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Hedge Funds Closer to SEC Regulation

September 30, 2003|Josh Friedman | Times Staff Writer

The hedge fund industry, a fast-growing but lightly policed corner of the investment business, may soon be getting more scrutiny from regulators.

The Securities and Exchange Commission's staff recommended Monday that hedge fund managers be required to register with the agency as investment advisors, a change that would give the SEC the power to regularly inspect the funds and force managers to disclose more to their investors.

Such a move could help regulators sniff out fraud in the industry, the agency's staff said.

The number of hedge funds has swelled to between 6,000 and 7,000, and they control an estimated $650 billion in assets from institutions and wealthy individuals, the SEC staff said.

"That's a pretty significant pool of assets for us not to know much about," said Cynthia Fornelli, the agency's deputy director of investment management.

The SEC proposal would not require that hedge funds publicly disclose their portfolios, nor would it result in the identification of the funds' investors.

But critics of the proposal noted that hedge funds already are subject to many U.S. securities laws. Moreover, they said, simply requiring the funds to register with the SEC is unlikely to deter managers who are set on bending or breaking the rules.

"This is a huge administrative burden that is (a) not necessary and (b) not sufficient," said Robert Jaeger, author of "All About Hedge Funds" and a fund manager based in Connecticut.

Jaeger said regulators have brought a number of cases against hedge funds under existing laws covering securities fraud. He added, "The bad guys are not likely to get caught during a routine audit."

Hedge funds, which generally are limited to investors with at least $1 million in assets, employ various speculative trading strategies including short selling, or betting on a decline in stocks. The funds often used borrowed money to pump up their bets.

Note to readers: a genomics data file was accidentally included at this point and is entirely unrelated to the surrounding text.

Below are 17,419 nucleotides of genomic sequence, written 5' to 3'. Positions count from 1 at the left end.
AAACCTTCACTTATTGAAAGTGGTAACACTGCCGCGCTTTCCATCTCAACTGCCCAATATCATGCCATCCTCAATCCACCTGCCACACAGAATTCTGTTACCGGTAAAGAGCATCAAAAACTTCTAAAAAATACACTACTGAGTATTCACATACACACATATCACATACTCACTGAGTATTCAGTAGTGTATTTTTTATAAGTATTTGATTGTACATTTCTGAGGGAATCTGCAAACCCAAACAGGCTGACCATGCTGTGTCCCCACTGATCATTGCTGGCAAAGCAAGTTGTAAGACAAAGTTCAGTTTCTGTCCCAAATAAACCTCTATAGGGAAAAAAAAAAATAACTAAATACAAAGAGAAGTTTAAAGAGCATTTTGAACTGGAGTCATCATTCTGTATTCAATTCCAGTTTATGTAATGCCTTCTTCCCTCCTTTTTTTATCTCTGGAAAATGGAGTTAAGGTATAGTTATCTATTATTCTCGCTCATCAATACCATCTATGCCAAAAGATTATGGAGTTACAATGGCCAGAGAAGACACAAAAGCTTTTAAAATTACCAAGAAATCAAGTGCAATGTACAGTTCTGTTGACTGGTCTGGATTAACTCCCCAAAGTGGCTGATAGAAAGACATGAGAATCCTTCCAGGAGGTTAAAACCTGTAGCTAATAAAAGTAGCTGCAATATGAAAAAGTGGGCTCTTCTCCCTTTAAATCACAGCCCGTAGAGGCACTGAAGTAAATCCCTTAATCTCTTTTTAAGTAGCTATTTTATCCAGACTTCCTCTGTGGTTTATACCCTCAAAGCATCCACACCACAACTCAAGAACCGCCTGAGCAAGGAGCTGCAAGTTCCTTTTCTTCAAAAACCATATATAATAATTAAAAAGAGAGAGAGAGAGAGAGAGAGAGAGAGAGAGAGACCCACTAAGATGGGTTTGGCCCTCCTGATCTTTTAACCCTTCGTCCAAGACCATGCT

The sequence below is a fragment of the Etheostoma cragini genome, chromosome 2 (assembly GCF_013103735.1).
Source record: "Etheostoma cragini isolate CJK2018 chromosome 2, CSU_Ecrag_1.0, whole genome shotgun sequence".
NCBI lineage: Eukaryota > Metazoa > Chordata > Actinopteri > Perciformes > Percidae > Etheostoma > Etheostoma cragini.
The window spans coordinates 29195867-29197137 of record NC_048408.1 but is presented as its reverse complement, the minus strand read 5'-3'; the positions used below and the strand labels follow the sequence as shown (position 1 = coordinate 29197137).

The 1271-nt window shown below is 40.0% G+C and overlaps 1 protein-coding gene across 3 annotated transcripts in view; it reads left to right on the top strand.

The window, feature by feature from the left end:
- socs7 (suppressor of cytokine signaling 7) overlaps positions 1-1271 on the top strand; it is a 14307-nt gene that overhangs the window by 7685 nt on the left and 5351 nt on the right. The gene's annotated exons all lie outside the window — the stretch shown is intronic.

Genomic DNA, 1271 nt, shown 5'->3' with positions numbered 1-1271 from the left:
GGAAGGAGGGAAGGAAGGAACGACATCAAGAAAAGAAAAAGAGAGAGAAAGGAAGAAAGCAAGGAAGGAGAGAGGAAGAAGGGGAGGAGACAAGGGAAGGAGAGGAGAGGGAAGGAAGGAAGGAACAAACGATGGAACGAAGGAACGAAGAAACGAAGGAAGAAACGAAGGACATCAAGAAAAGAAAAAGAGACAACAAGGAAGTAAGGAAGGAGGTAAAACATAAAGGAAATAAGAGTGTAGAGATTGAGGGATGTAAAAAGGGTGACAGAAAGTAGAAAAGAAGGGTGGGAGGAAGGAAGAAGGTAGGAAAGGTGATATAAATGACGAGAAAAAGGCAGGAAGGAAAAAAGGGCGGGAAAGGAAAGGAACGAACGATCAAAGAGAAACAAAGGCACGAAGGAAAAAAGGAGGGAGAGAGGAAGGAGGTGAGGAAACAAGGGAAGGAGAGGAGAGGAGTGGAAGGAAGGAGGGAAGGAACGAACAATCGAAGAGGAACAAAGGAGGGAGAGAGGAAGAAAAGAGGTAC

Despite the near-collapse of a highly leveraged fund, Long Term Capital Management, in 1998, the industry has mushroomed as well-heeled investors have sought alternatives to stocks amid the bear market.

Also, investors of more modest means have been able to enter the hedge fund arena by buying funds of hedge funds -- mutual funds that invest in a selection of hedge funds and offer initial minimum investments of as low as $5,000.

The SEC staff recommendation requires approval from the five-member commission after a public comment period. But in a news conference Monday, SEC Chairman William H. Donaldson signaled his backing.

"The commission needs to have a means of examining hedge fund advisors and monitoring their operations," he said.

Though it was long in the works, the SEC proposal comes as hedge funds are drawing more regulatory attention because of the role played by the Canary Capital Partners hedge fund in touching off the scandal now tarnishing the $6.9-trillion U.S. mutual fund industry.

In early September, New York Atty. Gen. Eliot Spitzer accused Canary of engaging in illegal trading of mutual fund shares. Canary and its manager, Edward Stern, agreed to pay $40 million to settle charges that it was allowed to make illegal after-the-bell trades of fund shares, as well as legal "market timing" trades that can run up costs and dilute the savings of buy-and-hold investors.

Spitzer and the SEC are investigating whether such "abuses" are more widespread in the mutual fund industry.

"Nobody can say if Canary would have been detected before the alleged fraud occurred," Fornelli said, "but if we had seen what they were doing our staff surely would have raised red flags and investigated further."

Supporters of registration point to the industry's increasing effect on public markets.

"You can't have a $650-billion gorilla running around unchecked," said Henry Hu, a corporate and securities-law professor at the University of Texas at Austin. "Hedge funds will be that much more careful in the future if they know the SEC could come in and do a surprise audit."

Several Southern California hedge fund managers said registration could help improve the industry's controversial image.

"I can't think of a good argument against it," said Steve Persky, managing partner of L.A.-based Dalton Investments, which has voluntarily registered with the SEC since launching in 1999. "The term 'unregulated hedge funds' is a negative. It affects public perception."

Elliot Blumberg, manager of Vigilant Investors fund in Santa Monica, agreed. "Anything we can do to build confidence in the market is a positive," he said.

Others said registration might unintentionally harm investors who don't grasp the risks of hedge funds. "There is a moral hazard: The investing public may misinterpret SEC registration as some sort of government seal of approval," Jaeger said.

But by requiring registration, the SEC would effectively increase the minimum net worth requirement of investors in many hedge funds to $1.5 million, the staff proposal said.

The staff's 134-page report also suggested that the commission consider requiring hedge fund managers to enact consistent procedures for valuing their holdings. The staff also recommended greater disclosure of the fees investors are charged by funds of funds.

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